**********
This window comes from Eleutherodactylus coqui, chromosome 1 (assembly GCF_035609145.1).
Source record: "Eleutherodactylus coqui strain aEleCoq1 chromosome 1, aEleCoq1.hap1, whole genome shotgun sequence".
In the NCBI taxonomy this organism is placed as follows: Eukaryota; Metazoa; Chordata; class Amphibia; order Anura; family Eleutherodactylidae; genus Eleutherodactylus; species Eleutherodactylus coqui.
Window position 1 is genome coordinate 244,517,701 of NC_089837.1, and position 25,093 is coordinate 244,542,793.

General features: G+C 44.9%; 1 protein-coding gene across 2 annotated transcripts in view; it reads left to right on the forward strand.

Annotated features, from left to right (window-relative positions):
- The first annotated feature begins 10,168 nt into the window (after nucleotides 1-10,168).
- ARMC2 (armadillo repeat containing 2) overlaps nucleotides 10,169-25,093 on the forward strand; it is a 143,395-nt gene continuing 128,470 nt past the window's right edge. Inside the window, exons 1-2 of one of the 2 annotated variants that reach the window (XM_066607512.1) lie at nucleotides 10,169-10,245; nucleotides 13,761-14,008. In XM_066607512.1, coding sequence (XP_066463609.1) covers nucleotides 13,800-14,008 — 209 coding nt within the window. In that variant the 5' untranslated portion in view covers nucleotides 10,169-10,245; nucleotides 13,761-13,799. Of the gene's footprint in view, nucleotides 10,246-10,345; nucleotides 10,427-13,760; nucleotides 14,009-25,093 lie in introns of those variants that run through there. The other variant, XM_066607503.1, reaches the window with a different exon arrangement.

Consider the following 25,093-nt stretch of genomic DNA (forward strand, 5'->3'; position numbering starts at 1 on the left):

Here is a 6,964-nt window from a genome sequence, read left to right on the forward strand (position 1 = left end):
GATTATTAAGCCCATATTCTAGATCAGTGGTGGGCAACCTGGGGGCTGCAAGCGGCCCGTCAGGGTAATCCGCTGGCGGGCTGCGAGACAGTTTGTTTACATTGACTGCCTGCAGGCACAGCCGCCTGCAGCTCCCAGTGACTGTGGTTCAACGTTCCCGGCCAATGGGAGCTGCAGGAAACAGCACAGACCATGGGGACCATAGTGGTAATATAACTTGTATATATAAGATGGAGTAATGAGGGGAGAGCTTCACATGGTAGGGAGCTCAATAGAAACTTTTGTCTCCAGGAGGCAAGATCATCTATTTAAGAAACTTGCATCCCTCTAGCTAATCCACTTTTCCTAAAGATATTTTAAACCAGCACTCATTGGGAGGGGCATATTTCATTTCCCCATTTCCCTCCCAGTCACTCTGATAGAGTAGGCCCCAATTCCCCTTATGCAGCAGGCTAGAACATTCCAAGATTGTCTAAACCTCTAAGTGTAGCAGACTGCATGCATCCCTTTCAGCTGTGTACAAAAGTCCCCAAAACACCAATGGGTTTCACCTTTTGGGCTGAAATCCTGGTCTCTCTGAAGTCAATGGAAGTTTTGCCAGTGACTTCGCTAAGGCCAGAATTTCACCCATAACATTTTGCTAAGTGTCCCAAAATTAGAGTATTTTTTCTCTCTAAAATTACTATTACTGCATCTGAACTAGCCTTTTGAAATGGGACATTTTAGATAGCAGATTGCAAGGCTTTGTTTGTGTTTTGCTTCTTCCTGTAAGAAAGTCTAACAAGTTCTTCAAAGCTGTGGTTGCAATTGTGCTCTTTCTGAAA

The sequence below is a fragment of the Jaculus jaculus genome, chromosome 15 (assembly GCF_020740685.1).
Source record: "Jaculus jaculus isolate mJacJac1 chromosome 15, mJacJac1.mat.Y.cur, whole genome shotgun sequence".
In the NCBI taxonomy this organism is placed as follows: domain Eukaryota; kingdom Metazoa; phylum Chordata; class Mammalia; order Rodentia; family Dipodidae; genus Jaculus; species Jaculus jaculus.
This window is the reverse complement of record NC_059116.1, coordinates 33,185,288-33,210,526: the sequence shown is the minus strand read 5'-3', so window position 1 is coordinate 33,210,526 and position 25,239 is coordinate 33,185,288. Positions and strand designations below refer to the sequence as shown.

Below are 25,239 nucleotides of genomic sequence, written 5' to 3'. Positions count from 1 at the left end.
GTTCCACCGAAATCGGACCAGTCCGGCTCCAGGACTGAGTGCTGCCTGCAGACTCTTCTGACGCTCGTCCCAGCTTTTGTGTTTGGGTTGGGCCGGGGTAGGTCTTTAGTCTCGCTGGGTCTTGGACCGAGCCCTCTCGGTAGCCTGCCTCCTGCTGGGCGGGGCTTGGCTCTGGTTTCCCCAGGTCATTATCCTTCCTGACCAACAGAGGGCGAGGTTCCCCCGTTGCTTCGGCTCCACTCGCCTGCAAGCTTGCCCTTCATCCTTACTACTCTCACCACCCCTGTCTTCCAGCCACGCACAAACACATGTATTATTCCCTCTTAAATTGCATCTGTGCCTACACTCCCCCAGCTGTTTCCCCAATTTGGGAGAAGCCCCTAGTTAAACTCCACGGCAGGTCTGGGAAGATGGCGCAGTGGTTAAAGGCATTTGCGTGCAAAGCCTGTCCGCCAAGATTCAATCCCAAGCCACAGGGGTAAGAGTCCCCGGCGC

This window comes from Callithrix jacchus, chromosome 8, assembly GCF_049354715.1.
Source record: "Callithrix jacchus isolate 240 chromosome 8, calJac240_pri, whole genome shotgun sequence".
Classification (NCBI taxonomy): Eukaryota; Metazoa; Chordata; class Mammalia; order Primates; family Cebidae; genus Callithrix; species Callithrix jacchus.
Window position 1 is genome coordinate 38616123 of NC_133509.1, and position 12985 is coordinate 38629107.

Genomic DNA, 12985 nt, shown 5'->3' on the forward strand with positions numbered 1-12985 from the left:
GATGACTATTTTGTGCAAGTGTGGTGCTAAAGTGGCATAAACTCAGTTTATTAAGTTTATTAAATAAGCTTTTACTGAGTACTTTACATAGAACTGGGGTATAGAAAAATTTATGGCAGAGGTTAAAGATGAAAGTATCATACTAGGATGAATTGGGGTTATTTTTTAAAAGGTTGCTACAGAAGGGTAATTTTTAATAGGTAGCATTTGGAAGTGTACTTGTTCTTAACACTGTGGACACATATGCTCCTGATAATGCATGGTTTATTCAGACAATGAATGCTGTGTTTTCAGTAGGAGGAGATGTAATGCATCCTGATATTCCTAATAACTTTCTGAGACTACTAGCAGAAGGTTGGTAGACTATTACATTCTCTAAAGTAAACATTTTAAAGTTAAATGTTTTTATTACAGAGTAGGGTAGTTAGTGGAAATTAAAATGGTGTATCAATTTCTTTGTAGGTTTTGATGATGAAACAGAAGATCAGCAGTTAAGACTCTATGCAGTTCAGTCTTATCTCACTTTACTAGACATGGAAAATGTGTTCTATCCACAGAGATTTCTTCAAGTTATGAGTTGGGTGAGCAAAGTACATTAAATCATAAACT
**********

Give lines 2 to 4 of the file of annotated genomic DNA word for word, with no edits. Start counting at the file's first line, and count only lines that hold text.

Source record: "Eleutherodactylus coqui strain aEleCoq1 chromosome 1, aEleCoq1.hap1, whole genome shotgun sequence".
In the NCBI taxonomy this organism is placed as follows: Eukaryota; Metazoa; Chordata; class Amphibia; order Anura; family Eleutherodactylidae; genus Eleutherodactylus; species Eleutherodactylus coqui.
Window position 1 is genome coordinate 244,517,701 of NC_089837.1, and position 25,093 is coordinate 244,542,793.